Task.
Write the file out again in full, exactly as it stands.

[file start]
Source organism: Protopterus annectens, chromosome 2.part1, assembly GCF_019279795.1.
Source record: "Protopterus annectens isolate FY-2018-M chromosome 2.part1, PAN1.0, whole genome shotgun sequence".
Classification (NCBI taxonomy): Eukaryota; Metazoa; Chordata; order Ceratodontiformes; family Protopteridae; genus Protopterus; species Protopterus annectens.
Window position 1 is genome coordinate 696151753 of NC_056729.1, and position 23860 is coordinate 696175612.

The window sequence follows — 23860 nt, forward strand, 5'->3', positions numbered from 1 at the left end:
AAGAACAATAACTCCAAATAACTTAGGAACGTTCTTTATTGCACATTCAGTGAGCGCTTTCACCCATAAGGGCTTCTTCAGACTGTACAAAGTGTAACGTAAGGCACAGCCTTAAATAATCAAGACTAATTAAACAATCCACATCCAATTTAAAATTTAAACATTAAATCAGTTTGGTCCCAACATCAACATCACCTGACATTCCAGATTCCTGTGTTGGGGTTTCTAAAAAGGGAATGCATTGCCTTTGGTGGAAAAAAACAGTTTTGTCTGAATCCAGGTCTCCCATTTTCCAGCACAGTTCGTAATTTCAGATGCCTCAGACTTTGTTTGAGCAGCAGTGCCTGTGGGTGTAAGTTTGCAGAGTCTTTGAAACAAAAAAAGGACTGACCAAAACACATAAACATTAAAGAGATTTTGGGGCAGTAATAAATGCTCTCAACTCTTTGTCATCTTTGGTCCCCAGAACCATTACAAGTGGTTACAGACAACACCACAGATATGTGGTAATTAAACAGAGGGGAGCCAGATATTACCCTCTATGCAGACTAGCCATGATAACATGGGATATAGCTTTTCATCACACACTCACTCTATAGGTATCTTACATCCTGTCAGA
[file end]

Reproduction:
Source organism: Protopterus annectens, chromosome 2.part1, assembly GCF_019279795.1.
Source record: "Protopterus annectens isolate FY-2018-M chromosome 2.part1, PAN1.0, whole genome shotgun sequence".
Classification (NCBI taxonomy): Eukaryota; Metazoa; Chordata; order Ceratodontiformes; family Protopteridae; genus Protopterus; species Protopterus annectens.
Window position 1 is genome coordinate 696151753 of NC_056729.1, and position 23860 is coordinate 696175612.

The window sequence follows — 23860 nt, forward strand, 5'->3', positions numbered from 1 at the left end:
AAGAACAATAACTCCAAATAACTTAGGAACGTTCTTTATTGCACATTCAGTGAGCGCTTTCACCCATAAGGGCTTCTTCAGACTGTACAAAGTGTAACGTAAGGCACAGCCTTAAATAATCAAGACTAATTAAACAATCCACATCCAATTTAAAATTTAAACATTAAATCAGTTTGGTCCCAACATCAACATCACCTGACATTCCAGATTCCTGTGTTGGGGTTTCTAAAAAGGGAATGCATTGCCTTTGGTGGAAAAAAACAGTTTTGTCTGAATCCAGGTCTCCCATTTTCCAGCACAGTTCGTAATTTCAGATGCCTCAGACTTTGTTTGAGCAGCAGTGCCTGTGGGTGTAAGTTTGCAGAGTCTTTGAAACAAAAAAAGGACTGACCAAAACACATAAACATTAAAGAGATTTTGGGGCAGTAATAAATGCTCTCAACTCTTTGTCATCTTTGGTCCCCAGAACCATTACAAGTGGTTACAGACAACACCACAGATATGTGGTAATTAAACAGAGGGGAGCCAGATATTACCCTCTATGCAGACTAGCCATGATAACATGGGATATAGCTTTTCATCACACACTCACTCTATAGGTATCTTACATCCTGTCAGA